Editors’ Notes When Nashville's Devon Gilfillian independently released his self-titled EP in 2016, he was working with down-home flavors of modern blues and soul. But he’s since found a new sound, its clarity warped and smeared with psychedelic touches. It makes sense that he’d seek out Shawn Everett to produce his full-length debut, since Everett had a hand in Sound & Color, the album on which the Alabama Shakes traded rootsy textures for more cosmic abstractions.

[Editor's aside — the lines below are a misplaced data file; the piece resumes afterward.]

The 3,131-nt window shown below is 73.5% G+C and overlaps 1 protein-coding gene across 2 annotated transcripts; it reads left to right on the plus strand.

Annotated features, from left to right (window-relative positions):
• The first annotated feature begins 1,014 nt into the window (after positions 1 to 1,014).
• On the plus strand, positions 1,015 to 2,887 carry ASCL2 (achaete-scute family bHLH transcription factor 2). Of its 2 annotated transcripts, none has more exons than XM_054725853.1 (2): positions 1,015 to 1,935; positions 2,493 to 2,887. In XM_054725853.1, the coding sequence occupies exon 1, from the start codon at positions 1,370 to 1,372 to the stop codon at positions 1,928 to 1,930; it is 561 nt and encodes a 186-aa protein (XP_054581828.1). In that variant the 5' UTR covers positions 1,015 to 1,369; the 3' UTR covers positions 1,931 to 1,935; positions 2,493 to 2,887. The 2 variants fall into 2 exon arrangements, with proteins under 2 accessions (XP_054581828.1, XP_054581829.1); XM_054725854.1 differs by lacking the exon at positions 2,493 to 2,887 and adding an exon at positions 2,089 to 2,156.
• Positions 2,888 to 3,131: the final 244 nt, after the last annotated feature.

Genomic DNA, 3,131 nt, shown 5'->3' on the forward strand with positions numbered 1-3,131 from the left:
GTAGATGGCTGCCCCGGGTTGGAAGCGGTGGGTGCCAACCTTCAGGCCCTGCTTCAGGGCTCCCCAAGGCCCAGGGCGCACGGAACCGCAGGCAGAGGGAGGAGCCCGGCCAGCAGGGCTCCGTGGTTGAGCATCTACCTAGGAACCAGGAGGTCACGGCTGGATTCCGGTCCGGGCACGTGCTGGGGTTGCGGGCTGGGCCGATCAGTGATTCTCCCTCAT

As a songwriter, Gilfillian shows melodic pop instincts and affability; he spends the entirety of “Thank Me Later” backing out of a relationship and offering excuses, and the song has gentle charisma nonetheless. Elsewhere he brims with social and spiritual optimism (see: “The Good Life,” “Unchained,” “Stranger”). He has many colors to play with as a singer, too—from a sometimes Curtis Mayfield-like falsetto that can seem either introspective or sensual to the warm, grainy rasp he uses to summon a bit of earthiness. Gilfillian and Everett get the most experimental with arrangements, accompaniment, and effects, like the lurching syncopation, molten keyboards, and bleary vocal treatments of the slow jam “Stay a Little Longer.”